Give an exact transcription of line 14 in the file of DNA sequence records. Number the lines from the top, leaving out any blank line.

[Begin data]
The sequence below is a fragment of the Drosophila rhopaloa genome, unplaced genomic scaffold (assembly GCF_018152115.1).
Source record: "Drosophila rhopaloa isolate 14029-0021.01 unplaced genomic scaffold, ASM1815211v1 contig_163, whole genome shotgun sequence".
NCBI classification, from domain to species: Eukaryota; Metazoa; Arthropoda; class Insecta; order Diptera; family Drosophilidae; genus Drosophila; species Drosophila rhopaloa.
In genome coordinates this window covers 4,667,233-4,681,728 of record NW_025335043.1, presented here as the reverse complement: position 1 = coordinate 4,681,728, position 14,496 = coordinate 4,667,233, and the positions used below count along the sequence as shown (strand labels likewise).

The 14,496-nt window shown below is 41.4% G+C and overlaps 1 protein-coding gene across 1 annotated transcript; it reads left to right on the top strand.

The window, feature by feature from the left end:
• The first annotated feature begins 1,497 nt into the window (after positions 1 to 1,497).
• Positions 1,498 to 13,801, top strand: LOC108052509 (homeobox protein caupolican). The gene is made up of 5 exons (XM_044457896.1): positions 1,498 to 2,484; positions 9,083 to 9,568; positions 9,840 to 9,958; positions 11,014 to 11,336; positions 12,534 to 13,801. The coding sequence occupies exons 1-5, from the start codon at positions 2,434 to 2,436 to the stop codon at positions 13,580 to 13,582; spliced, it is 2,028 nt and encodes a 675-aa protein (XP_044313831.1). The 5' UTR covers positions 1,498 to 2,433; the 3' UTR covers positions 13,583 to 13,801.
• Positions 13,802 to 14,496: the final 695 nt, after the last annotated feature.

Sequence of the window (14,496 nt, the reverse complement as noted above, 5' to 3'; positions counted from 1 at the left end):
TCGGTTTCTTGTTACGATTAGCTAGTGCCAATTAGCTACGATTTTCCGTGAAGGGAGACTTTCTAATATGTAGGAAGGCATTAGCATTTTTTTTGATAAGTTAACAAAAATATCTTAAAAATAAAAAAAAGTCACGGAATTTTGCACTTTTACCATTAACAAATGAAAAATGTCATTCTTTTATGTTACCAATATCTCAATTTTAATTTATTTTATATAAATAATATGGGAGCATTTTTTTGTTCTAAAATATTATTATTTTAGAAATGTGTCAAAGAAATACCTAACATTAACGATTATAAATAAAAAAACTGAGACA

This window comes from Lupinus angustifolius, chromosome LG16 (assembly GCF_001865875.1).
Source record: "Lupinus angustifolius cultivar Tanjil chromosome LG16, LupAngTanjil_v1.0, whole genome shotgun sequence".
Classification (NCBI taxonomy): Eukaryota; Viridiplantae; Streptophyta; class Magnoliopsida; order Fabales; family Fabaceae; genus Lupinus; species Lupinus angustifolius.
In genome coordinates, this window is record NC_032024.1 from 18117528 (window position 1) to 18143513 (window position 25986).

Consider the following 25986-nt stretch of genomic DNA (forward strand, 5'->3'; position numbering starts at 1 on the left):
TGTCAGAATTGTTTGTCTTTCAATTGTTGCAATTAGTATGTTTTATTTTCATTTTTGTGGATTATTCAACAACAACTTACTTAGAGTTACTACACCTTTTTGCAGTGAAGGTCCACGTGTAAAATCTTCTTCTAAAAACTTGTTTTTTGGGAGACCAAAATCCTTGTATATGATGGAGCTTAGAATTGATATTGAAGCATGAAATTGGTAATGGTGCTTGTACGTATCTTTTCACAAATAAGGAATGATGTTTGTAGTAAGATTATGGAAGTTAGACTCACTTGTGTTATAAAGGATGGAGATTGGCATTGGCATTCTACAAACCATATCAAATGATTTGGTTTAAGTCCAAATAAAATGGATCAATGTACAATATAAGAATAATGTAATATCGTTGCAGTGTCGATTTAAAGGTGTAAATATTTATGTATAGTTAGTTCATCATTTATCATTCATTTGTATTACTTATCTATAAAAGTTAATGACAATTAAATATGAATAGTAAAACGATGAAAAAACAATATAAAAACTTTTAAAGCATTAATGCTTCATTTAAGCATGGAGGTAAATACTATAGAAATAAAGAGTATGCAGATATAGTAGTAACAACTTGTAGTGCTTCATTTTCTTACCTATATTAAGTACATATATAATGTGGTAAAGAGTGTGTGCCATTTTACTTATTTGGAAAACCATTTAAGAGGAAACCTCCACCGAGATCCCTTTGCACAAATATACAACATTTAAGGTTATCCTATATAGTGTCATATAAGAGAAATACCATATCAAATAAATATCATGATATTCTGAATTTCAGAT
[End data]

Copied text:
Classification (NCBI taxonomy): Eukaryota; Viridiplantae; Streptophyta; class Magnoliopsida; order Fabales; family Fabaceae; genus Lupinus; species Lupinus angustifolius.